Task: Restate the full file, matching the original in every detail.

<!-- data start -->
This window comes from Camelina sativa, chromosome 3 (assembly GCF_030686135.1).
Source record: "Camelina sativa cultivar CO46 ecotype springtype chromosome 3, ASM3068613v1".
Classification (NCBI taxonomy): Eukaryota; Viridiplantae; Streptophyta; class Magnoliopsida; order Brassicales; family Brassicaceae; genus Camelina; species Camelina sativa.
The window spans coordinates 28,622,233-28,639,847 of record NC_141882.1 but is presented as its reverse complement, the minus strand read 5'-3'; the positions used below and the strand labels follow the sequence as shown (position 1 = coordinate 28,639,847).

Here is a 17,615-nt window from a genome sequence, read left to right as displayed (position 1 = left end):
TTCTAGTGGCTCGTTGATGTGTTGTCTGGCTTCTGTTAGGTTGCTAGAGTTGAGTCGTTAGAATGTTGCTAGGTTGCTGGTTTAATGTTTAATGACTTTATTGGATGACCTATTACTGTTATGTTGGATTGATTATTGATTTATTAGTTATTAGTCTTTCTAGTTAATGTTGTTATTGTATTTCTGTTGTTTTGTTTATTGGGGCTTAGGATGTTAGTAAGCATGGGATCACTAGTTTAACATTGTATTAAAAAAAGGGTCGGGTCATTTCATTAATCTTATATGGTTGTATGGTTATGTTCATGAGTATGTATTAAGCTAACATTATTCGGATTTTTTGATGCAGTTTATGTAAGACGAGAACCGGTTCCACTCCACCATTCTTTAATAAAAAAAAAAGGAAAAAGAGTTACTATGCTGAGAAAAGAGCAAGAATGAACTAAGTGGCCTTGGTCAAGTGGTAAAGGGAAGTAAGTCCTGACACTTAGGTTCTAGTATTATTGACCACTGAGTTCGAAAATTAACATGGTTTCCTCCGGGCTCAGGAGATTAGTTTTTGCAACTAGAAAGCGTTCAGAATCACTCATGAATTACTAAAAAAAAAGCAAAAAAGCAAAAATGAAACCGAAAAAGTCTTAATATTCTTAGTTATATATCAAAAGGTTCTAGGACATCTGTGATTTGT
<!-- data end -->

This window comes from Camelina sativa, chromosome 3 (assembly GCF_030686135.1).
Source record: "Camelina sativa cultivar CO46 ecotype springtype chromosome 3, ASM3068613v1".
Classification (NCBI taxonomy): Eukaryota; Viridiplantae; Streptophyta; class Magnoliopsida; order Brassicales; family Brassicaceae; genus Camelina; species Camelina sativa.
The window spans coordinates 28,622,233-28,639,847 of record NC_141882.1 but is presented as its reverse complement, the minus strand read 5'-3'; the positions used below and the strand labels follow the sequence as shown (position 1 = coordinate 28,639,847).

Here is a 17,615-nt window from a genome sequence, read left to right as displayed (position 1 = left end):
TTCTAGTGGCTCGTTGATGTGTTGTCTGGCTTCTGTTAGGTTGCTAGAGTTGAGTCGTTAGAATGTTGCTAGGTTGCTGGTTTAATGTTTAATGACTTTATTGGATGACCTATTACTGTTATGTTGGATTGATTATTGATTTATTAGTTATTAGTCTTTCTAGTTAATGTTGTTATTGTATTTCTGTTGTTTTGTTTATTGGGGCTTAGGATGTTAGTAAGCATGGGATCACTAGTTTAACATTGTATTAAAAAAAGGGTCGGGTCATTTCATTAATCTTATATGGTTGTATGGTTATGTTCATGAGTATGTATTAAGCTAACATTATTCGGATTTTTTGATGCAGTTTATGTAAGACGAGAACCGGTTCCACTCCACCATTCTTTAATAAAAAAAAAAGGAAAAAGAGTTACTATGCTGAGAAAAGAGCAAGAATGAACTAAGTGGCCTTGGTCAAGTGGTAAAGGGAAGTAAGTCCTGACACTTAGGTTCTAGTATTATTGACCACTGAGTTCGAAAATTAACATGGTTTCCTCCGGGCTCAGGAGATTAGTTTTTGCAACTAGAAAGCGTTCAGAATCACTCATGAATTACTAAAAAAAAAGCAAAAAAGCAAAAATGAAACCGAAAAAGTCTTAATATTCTTAGTTATATATCAAAAGGTTCTAGGACATCTGTGATTTGT